April 17, 2008 | Mark Paradies

Another Insurer Says They Won’t Pay for Medical Mistakes…

A press release from Cigna:

As part of its ongoing focus on improving health care quality, CIGNA HealthCare is taking steps to stop reimbursing hospitals for so-called “never events” and avoidable hospital conditions, which are errors in patient care that can and should be prevented. CIGNA’s new policy is consistent with and based on the policy of the Centers for Medicare and Medicaid Services (CMS), and both policies will become effective on Oct. 1, 2008.

“CIGNA is committed to improving quality for our members throughout the health care system,” said Jeff Kang, MD, chief medical officer for CIGNA HealthCare. “Our policy on never events and avoidable hospital conditions is designed to put patient safety first and to encourage hospitals to improve quality every day, one patient at a time.”

“We commend CIGNA for its commitment to patient safety and quality improvement,” said Helen Darling, president of the National Business Group on Health. “Hospitals, health care professionals and health plans must all work together to ensure that ‘never events’ never happen, avoidable conditions are always avoided, and every patient receives quality treatment in a safe and caring environment.”

As defined in CIGNA’s policy, “never events” are surgical procedures that are performed on the wrong side, wrong site, wrong body part or wrong person. They earned that name because they should never happen in medical practice. For example, surgery erroneously performed on the right knee instead of the left knee, or the erroneous removal of a gall bladder instead of an appendix, are considered to be never events.

CIGNA will not reimburse for never events because they are not “medically necessary.” Surgery performed on the wrong side, wrong site, wrong body part or wrong person is not considered medically necessary to diagnose or treat an illness, injury or disease, and is therefore not reimbursable.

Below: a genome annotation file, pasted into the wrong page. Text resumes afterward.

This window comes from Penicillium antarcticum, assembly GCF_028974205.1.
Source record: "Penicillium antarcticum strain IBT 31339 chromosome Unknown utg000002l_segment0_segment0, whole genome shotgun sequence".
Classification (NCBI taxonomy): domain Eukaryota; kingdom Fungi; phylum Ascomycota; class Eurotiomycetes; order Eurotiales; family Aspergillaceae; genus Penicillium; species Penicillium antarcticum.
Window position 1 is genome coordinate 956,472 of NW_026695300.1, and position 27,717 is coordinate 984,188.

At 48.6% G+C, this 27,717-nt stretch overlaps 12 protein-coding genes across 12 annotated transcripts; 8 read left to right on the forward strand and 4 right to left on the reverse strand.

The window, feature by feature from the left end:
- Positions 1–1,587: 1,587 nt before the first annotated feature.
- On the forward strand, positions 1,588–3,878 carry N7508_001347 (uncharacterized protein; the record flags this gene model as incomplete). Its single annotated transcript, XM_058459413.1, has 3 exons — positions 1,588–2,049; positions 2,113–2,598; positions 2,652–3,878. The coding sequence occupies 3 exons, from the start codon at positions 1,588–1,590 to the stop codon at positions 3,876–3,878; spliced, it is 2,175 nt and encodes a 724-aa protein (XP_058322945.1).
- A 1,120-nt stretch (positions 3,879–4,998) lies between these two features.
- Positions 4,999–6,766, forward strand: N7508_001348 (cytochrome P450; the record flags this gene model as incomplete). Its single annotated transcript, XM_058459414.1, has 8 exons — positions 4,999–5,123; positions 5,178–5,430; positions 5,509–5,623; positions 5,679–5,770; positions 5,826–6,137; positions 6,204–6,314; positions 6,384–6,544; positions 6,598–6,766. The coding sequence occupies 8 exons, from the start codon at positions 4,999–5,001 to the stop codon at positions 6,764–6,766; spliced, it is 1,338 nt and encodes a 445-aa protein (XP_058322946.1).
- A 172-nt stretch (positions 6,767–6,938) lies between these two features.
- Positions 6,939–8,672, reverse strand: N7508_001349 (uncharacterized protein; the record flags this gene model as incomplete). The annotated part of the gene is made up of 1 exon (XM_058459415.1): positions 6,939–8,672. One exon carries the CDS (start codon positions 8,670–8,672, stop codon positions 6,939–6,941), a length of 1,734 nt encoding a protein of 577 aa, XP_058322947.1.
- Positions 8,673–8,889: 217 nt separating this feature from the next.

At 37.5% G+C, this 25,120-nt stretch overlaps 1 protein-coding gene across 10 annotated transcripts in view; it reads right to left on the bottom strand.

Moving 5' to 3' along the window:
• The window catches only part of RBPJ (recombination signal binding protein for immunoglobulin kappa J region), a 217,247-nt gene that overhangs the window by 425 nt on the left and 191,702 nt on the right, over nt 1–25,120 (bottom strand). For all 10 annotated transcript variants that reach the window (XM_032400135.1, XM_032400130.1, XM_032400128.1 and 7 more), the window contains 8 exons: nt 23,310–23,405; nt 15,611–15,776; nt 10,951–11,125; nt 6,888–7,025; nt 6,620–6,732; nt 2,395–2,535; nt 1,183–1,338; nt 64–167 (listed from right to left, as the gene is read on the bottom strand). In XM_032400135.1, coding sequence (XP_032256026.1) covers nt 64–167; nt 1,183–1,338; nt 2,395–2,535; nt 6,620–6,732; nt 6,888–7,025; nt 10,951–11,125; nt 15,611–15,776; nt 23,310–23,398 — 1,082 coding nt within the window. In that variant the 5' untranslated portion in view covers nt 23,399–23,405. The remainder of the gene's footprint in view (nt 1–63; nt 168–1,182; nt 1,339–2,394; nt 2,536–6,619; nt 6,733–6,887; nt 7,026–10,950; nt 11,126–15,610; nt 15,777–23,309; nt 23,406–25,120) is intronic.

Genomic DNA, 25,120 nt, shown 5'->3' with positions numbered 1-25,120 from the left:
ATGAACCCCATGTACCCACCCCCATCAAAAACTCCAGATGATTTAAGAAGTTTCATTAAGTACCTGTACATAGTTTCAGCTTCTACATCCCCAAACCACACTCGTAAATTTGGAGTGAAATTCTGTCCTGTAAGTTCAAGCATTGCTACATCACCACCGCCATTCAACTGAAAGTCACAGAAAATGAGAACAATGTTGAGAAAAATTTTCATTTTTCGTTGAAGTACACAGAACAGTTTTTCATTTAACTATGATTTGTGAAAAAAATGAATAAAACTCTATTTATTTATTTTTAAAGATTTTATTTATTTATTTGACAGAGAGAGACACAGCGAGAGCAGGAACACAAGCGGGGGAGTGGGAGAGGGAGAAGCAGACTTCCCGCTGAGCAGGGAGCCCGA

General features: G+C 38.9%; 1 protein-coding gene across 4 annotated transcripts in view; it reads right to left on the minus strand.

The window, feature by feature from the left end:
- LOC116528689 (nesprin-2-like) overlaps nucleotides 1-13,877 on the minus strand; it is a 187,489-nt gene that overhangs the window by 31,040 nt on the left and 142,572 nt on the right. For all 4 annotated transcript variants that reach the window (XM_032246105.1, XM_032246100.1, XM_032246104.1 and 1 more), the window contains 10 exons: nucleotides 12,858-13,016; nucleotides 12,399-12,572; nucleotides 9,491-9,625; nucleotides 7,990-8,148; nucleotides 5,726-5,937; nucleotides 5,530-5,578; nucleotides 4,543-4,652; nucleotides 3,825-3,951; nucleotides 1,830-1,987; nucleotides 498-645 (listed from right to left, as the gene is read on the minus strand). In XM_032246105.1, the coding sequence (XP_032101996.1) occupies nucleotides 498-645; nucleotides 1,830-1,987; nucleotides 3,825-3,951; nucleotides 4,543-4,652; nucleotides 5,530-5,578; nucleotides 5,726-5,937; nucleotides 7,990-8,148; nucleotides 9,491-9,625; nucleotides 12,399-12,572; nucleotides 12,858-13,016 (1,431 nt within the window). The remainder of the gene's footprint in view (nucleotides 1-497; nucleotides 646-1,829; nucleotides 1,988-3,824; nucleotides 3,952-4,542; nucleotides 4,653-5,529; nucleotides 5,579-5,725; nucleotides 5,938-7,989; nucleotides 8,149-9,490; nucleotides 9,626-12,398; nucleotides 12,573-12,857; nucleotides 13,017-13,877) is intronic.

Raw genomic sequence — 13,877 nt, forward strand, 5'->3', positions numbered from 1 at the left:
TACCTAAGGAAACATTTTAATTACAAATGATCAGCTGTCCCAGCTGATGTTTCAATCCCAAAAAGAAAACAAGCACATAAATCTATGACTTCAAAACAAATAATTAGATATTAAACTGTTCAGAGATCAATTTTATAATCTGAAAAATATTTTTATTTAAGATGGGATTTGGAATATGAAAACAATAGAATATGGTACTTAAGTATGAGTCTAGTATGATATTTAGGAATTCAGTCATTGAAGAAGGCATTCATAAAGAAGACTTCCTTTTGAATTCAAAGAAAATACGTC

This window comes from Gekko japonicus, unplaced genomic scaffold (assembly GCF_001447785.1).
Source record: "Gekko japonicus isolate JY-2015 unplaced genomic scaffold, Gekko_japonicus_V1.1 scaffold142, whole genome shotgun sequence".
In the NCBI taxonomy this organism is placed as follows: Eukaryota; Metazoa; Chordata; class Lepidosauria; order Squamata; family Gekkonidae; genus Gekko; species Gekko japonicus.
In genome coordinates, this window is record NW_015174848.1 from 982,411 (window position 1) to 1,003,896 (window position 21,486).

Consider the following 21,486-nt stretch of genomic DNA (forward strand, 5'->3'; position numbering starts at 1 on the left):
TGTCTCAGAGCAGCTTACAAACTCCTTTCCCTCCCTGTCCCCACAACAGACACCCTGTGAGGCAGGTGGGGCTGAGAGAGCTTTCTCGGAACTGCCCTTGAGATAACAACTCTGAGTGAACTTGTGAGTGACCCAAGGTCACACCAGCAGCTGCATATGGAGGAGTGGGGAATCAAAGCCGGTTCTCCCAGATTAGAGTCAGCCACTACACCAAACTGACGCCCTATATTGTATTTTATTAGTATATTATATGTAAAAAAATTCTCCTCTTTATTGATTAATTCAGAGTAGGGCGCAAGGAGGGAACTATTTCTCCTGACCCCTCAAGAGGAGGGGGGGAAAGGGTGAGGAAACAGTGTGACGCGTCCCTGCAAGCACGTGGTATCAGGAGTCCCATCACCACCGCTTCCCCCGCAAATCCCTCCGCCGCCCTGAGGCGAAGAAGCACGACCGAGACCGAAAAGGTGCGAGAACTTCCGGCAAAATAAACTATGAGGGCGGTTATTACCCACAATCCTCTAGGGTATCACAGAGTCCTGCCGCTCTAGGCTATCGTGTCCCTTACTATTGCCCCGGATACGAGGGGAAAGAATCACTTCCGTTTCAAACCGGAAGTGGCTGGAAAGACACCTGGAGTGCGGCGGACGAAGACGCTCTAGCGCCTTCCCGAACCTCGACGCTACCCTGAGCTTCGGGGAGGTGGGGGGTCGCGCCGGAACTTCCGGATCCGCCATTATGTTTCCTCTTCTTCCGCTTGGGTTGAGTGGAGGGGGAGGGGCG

An avoidable hospital condition (also known as an acquired hospital condition) is one that a patient does not have when admitted to the hospital, develops during the patient’s hospital stay, and could have been avoided if the hospital had followed evidence-based guidelines and best practices for patient care.

Consistent with CMS policy, the avoidable hospital conditions that CIGNA has identified as potentially non-reimbursable are: objects left inside a patient during surgery; air embolism, or sudden artery blockage from air bubbles introduced during surgery; use of the wrong blood type during transfusions; infections from urinary catheters; pressure ulcers, also known as bed sores; infections from central vein catheters; mediastinitis, an often fatal inflammation in lung tissue; and hospital-acquired injuries, such as fractures, dislocations, and burns.

CIGNA will stop reimbursement for these avoidable hospital conditions when permitted under its hospital contracts. For example, if a patient receives the wrong blood type during a transfusion, or a surgical instrument is left inside a patient during surgery, and that error prolongs the patient’s hospital stay by two days, CIGNA would deny reimbursement to the hospital for the additional two days when permitted by contract. CIGNA’s policy is designed to avoid member liability for any payment denials to participating facilities.

The policy is consistent with CIGNA’s participation in or support for a number of national quality organizations and initiatives, including the National Quality Forum and the Leapfrog Group. CIGNA encourages hospitals to adopt the Leapfrog guidelines on never events, which call for hospitals to apologize to the patient and family affected by a never event; report the event to at least one agency, such as the Joint Commission on Accreditation of Healthcare Organizations (JCAHO); perform a root cause analysis of the event; and waive all costs directly related to the event.

CIGNA provides measures of hospital quality through its Provider Directory on www.cigna.com. When hospitals adopt the Leapfrog guidelines they may receive a higher quality rating. The company plans to enhance its hospital quality ratings by giving greater weight to never events and avoidable hospital conditions once the new policy is implemented.

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